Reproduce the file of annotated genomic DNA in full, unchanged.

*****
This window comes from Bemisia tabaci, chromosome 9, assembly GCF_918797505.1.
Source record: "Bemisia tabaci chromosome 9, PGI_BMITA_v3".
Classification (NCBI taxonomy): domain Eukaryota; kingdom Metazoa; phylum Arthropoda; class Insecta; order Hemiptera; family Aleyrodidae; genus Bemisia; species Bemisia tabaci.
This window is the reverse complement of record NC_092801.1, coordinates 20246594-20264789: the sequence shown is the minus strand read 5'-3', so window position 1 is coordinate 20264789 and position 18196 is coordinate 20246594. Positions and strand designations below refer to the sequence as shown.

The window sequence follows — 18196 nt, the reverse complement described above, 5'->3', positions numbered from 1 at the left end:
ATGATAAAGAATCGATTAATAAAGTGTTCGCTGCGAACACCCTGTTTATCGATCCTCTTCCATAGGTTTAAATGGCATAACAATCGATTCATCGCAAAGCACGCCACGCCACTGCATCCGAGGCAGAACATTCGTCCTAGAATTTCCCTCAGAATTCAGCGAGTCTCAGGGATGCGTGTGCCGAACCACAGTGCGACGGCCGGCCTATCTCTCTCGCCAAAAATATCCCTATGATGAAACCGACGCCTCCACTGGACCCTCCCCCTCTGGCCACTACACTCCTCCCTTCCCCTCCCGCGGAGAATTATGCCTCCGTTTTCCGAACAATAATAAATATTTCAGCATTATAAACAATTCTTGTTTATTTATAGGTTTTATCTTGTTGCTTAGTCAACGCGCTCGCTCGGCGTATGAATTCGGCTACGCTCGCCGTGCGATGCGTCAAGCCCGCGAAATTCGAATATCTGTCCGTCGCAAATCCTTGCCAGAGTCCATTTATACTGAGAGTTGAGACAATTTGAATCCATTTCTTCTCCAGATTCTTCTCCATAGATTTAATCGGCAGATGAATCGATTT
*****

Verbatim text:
This window comes from Bemisia tabaci, chromosome 9, assembly GCF_918797505.1.
Source record: "Bemisia tabaci chromosome 9, PGI_BMITA_v3".
Classification (NCBI taxonomy): domain Eukaryota; kingdom Metazoa; phylum Arthropoda; class Insecta; order Hemiptera; family Aleyrodidae; genus Bemisia; species Bemisia tabaci.
This window is the reverse complement of record NC_092801.1, coordinates 20246594-20264789: the sequence shown is the minus strand read 5'-3', so window position 1 is coordinate 20264789 and position 18196 is coordinate 20246594. Positions and strand designations below refer to the sequence as shown.

The window sequence follows — 18196 nt, the reverse complement described above, 5'->3', positions numbered from 1 at the left end:
ATGATAAAGAATCGATTAATAAAGTGTTCGCTGCGAACACCCTGTTTATCGATCCTCTTCCATAGGTTTAAATGGCATAACAATCGATTCATCGCAAAGCACGCCACGCCACTGCATCCGAGGCAGAACATTCGTCCTAGAATTTCCCTCAGAATTCAGCGAGTCTCAGGGATGCGTGTGCCGAACCACAGTGCGACGGCCGGCCTATCTCTCTCGCCAAAAATATCCCTATGATGAAACCGACGCCTCCACTGGACCCTCCCCCTCTGGCCACTACACTCCTCCCTTCCCCTCCCGCGGAGAATTATGCCTCCGTTTTCCGAACAATAATAAATATTTCAGCATTATAAACAATTCTTGTTTATTTATAGGTTTTATCTTGTTGCTTAGTCAACGCGCTCGCTCGGCGTATGAATTCGGCTACGCTCGCCGTGCGATGCGTCAAGCCCGCGAAATTCGAATATCTGTCCGTCGCAAATCCTTGCCAGAGTCCATTTATACTGAGAGTTGAGACAATTTGAATCCATTTCTTCTCCAGATTCTTCTCCATAGATTTAATCGGCAGATGAATCGATTT